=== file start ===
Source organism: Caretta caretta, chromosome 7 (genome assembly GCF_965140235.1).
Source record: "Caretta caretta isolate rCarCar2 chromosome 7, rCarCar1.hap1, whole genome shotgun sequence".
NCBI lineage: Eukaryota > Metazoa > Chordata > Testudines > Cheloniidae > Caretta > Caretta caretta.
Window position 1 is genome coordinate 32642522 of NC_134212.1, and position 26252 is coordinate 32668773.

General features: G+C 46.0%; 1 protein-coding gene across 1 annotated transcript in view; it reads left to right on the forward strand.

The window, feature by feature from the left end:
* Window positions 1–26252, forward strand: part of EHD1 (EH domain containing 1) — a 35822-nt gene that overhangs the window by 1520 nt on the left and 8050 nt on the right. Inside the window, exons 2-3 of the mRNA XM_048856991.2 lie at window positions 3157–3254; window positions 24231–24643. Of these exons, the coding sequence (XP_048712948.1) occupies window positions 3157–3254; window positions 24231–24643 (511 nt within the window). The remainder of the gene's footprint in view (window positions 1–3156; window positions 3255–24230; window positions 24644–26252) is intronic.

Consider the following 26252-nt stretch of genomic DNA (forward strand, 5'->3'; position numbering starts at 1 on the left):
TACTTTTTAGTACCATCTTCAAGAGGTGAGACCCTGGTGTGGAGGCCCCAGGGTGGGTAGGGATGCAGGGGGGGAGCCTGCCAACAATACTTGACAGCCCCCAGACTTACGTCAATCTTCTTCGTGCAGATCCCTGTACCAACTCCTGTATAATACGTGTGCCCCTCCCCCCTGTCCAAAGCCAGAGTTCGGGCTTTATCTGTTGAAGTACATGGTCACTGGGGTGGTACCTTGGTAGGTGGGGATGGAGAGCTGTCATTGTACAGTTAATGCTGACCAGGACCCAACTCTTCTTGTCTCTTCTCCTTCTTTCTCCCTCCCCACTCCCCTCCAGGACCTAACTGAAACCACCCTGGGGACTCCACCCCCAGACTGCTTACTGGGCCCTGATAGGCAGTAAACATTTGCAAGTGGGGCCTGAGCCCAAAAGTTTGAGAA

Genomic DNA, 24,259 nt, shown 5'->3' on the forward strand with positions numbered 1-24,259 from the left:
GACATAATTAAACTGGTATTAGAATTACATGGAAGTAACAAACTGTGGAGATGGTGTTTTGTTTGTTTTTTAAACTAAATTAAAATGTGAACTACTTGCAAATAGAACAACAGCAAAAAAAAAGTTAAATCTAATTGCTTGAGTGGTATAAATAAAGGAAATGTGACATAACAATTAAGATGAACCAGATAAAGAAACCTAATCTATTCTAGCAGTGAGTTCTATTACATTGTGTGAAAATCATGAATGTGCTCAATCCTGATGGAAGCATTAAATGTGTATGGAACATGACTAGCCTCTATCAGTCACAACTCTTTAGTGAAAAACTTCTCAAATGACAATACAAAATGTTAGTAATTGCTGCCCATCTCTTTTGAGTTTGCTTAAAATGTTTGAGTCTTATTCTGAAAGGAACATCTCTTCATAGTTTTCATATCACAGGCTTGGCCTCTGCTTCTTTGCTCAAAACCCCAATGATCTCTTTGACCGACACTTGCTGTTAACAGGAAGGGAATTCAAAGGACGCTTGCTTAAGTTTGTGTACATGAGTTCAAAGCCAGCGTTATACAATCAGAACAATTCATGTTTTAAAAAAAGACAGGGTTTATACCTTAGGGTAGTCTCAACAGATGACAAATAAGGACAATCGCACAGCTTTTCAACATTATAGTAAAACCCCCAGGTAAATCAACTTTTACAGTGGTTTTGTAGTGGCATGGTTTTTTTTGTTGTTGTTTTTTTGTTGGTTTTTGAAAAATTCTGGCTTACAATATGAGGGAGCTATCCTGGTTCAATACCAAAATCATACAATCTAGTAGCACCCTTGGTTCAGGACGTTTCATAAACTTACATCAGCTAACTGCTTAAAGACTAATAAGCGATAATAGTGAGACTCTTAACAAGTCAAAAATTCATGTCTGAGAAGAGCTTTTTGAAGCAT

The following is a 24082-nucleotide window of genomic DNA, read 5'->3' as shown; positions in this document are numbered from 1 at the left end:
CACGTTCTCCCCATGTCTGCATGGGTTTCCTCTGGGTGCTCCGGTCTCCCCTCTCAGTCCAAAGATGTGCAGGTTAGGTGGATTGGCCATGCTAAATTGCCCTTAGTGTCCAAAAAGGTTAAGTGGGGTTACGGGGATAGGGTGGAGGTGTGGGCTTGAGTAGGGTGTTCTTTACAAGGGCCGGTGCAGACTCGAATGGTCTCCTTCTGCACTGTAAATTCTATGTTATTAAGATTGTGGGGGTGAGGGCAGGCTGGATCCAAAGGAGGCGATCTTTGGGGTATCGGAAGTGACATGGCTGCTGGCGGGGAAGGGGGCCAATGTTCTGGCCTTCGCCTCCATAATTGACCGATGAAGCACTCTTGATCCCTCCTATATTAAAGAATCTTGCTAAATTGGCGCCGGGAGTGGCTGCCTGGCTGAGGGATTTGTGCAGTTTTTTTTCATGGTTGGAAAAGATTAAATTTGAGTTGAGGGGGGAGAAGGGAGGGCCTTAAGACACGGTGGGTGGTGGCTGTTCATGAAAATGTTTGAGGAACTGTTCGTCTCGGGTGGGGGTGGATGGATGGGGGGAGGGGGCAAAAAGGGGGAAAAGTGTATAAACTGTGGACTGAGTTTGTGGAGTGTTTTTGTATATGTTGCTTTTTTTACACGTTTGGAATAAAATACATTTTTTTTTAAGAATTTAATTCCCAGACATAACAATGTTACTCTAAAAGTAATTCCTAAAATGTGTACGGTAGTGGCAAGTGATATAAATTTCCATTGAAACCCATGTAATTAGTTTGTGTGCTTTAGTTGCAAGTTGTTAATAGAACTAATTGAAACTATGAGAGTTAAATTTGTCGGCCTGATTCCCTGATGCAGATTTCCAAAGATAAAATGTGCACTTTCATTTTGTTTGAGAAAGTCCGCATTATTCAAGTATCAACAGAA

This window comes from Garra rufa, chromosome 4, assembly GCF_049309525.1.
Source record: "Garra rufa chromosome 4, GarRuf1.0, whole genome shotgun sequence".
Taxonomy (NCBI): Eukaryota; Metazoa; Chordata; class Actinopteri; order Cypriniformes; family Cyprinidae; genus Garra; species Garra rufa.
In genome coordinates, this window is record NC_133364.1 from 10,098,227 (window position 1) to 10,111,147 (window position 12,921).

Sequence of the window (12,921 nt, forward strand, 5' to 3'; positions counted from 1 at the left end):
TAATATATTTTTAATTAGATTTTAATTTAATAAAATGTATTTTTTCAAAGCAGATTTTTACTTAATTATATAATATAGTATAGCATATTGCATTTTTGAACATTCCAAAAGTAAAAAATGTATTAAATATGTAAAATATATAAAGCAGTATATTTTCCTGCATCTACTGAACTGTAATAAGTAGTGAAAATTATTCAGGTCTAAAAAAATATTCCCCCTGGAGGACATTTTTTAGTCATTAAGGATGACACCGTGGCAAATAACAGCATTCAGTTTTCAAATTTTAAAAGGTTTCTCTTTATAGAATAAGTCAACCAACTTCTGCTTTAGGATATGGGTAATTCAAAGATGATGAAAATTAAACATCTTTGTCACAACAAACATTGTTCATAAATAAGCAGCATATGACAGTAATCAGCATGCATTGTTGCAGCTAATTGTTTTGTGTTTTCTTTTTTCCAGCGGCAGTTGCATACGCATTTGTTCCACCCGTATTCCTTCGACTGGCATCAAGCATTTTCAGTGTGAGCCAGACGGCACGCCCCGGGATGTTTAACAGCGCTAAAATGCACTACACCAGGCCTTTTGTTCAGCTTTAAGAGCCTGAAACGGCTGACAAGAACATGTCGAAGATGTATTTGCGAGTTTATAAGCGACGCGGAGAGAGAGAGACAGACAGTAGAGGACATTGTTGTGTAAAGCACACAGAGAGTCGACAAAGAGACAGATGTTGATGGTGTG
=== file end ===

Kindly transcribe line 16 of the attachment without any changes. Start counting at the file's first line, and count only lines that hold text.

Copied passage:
Taxonomy (NCBI): Eukaryota; Metazoa; Chordata; class Actinopteri; order Cypriniformes; family Cyprinidae; genus Garra; species Garra rufa.